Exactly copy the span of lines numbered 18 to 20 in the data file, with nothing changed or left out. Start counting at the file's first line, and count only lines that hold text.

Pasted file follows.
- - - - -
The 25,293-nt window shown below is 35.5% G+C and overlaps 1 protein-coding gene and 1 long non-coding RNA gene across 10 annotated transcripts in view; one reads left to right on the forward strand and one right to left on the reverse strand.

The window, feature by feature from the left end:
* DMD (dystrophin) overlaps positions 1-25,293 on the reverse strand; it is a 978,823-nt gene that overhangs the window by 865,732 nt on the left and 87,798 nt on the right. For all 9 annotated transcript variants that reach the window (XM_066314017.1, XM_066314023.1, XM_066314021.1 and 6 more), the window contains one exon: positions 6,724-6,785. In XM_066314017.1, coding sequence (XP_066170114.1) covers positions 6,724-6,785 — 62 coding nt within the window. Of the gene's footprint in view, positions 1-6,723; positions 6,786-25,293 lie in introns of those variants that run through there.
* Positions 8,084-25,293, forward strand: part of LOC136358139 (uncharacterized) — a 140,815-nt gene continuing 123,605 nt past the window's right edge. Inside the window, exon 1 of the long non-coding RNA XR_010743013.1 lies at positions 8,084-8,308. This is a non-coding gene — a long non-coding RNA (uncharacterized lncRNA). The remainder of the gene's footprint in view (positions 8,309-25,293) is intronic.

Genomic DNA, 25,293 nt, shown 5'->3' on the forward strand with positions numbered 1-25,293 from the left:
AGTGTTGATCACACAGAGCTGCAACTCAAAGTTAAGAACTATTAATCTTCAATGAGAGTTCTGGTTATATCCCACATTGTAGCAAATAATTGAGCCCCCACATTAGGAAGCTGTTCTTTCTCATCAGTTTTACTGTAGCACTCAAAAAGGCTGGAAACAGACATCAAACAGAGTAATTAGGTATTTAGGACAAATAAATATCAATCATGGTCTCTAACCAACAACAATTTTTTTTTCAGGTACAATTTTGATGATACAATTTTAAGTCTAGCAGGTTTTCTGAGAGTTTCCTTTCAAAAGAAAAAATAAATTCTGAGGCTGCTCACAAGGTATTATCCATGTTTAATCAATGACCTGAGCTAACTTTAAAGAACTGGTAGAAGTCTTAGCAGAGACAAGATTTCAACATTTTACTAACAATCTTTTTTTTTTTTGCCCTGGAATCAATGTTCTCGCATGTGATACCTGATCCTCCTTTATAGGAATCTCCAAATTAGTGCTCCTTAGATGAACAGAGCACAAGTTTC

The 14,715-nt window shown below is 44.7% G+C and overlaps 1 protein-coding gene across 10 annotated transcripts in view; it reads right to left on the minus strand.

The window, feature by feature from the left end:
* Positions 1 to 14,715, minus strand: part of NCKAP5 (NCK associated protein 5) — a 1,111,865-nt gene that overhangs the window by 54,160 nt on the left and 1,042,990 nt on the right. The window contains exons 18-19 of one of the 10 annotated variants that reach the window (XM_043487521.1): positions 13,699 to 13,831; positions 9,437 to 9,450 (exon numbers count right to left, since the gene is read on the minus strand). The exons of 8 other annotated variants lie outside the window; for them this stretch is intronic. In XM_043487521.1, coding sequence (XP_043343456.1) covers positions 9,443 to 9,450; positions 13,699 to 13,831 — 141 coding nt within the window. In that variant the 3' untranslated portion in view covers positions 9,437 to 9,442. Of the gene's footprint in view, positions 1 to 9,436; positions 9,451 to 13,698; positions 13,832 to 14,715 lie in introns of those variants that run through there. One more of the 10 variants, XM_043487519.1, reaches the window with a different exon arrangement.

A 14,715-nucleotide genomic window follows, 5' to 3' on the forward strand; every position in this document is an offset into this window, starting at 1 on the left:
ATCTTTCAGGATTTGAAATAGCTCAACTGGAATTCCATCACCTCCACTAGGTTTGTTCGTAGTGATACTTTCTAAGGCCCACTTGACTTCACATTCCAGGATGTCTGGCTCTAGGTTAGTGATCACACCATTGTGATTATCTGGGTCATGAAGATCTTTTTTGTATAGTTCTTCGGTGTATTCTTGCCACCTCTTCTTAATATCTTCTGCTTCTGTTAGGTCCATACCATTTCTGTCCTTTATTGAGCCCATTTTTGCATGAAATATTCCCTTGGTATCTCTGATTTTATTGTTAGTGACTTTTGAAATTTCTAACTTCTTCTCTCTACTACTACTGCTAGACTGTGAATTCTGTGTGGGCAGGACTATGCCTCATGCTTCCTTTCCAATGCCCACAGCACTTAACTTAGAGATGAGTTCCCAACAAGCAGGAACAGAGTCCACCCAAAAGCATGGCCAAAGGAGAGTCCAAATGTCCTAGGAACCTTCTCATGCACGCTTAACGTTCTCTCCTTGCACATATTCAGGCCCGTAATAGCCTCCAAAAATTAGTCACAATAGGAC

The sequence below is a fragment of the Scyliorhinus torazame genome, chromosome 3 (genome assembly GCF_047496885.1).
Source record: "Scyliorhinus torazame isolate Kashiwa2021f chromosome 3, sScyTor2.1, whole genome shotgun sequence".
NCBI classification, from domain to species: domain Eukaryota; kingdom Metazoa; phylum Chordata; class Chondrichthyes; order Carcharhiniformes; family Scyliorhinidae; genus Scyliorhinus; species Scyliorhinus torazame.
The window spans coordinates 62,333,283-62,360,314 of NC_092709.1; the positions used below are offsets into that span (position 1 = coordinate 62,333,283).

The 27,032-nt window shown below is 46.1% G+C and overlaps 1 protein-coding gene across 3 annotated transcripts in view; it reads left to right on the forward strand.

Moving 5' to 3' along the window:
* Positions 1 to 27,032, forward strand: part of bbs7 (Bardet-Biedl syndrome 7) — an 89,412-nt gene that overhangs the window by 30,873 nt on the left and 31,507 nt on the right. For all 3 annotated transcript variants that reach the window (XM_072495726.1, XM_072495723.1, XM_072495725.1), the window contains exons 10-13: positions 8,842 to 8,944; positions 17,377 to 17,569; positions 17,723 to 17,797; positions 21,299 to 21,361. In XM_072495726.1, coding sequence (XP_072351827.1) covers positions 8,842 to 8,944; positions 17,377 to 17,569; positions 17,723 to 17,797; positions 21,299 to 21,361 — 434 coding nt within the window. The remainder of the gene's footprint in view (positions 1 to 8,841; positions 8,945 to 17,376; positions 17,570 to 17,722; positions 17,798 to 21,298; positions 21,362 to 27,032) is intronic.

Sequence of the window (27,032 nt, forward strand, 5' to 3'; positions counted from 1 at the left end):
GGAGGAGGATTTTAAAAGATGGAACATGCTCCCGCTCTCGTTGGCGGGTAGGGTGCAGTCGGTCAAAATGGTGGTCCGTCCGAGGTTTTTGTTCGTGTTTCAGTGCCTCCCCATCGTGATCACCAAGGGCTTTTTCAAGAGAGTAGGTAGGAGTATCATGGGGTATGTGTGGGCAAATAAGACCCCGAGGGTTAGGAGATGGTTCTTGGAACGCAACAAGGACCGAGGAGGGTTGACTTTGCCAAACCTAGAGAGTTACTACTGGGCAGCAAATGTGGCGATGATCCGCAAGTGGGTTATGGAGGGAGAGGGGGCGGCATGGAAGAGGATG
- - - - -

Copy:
* Positions 1 to 27,032, forward strand: part of bbs7 (Bardet-Biedl syndrome 7) — an 89,412-nt gene that overhangs the window by 30,873 nt on the left and 31,507 nt on the right. For all 3 annotated transcript variants that reach the window (XM_072495726.1, XM_072495723.1, XM_072495725.1), the window contains exons 10-13: positions 8,842 to 8,944; positions 17,377 to 17,569; positions 17,723 to 17,797; positions 21,299 to 21,361. In XM_072495726.1, coding sequence (XP_072351827.1) covers positions 8,842 to 8,944; positions 17,377 to 17,569; positions 17,723 to 17,797; positions 21,299 to 21,361 — 434 coding nt within the window. The remainder of the gene's footprint in view (positions 1 to 8,841; positions 8,945 to 17,376; positions 17,570 to 17,722; positions 17,798 to 21,298; positions 21,362 to 27,032) is intronic.

Sequence of the window (27,032 nt, forward strand, 5' to 3'; positions counted from 1 at the left end):
GGAGGAGGATTTTAAAAGATGGAACATGCTCCCGCTCTCGTTGGCGGGTAGGGTGCAGTCGGTCAAAATGGTGGTCCGTCCGAGGTTTTTGTTCGTGTTTCAGTGCCTCCCCATCGTGATCACCAAGGGCTTTTTCAAGAGAGTAGGTAGGAGTATCATGGGGTATGTGTGGGCAAATAAGACCCCGAGGGTTAGGAGATGGTTCTTGGAACGCAACAAGGACCGAGGAGGGTTGACTTTGCCAAACCTAGAGAGTTACTACTGGGCAGCAAATGTGGCGATGATCCGCAAGTGGGTTATGGAGGGAGAGGGGGCGGCATGGAAGAGGATG